Single Input Multiple Output Media Based Modulation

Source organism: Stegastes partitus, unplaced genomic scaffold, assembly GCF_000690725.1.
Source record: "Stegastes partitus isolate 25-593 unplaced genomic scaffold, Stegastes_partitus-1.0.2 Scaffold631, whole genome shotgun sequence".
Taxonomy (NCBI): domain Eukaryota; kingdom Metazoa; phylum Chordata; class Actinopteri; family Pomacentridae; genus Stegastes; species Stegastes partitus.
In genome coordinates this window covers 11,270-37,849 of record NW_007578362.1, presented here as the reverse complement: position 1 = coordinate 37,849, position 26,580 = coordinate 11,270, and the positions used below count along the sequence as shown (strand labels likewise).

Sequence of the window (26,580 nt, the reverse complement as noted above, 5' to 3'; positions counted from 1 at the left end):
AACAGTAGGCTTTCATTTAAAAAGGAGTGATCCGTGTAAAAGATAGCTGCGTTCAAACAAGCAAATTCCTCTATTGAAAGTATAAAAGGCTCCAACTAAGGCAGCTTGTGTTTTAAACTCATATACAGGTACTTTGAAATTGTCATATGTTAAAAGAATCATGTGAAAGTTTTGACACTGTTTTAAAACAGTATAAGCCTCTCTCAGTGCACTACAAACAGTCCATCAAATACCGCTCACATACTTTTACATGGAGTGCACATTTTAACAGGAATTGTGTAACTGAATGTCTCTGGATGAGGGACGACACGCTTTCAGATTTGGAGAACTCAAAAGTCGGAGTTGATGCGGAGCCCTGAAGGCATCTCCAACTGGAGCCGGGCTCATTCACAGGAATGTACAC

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Modulation is traditionally based on the idea that signal constellations should be deterministically constructed and known by the transmitter and receiver. Communication involves the transmitter randomly selecting from this known finite constellation. This is an example of Source Based Modulation (SBM). Media Based Modulation (MBM) is a departure from this paradigm. Tunable mirrors at the transmitter are used to establish independent channel realizations, the selection of which is used to encode information. The main topic of this thesis is communication involving a Single-Input Multiple-Output (SIMO) MBM system communicating over a static Rayleigh fading channel when there is perfect Channel State Information (CSI) at the receiver. Simulation results are presented to demonstrate various aspects of MBM system performance that are different from comparable SBM systems communicating over an Additive White Gaussian Noise (AWGN) channel. The application of channel coding to MBM is then discussed and simulation results involving the application of a Single Parity Check (SPC) symbol code applied to an MBM system are presented. The geometry of MBM constellations has a significant impact on coding gain, and consequently the coding gains with MBM are different then with SBM. Finally, a novel algorithm is developed to solve the Maximum Likelihood (ML) symbol detection algorithm for MBM using ideas from sphere decoding. Various methods of improving computation speed at a cost of introducing approximation error are also presented. An approximate ML symbol detection algorithm is presented in which the search radius is determined by the infinity norm and the optimal candidate selection is determined by the 2 norm. Simulation results demonstrate the reduction in search effort by using the approximate algorithm.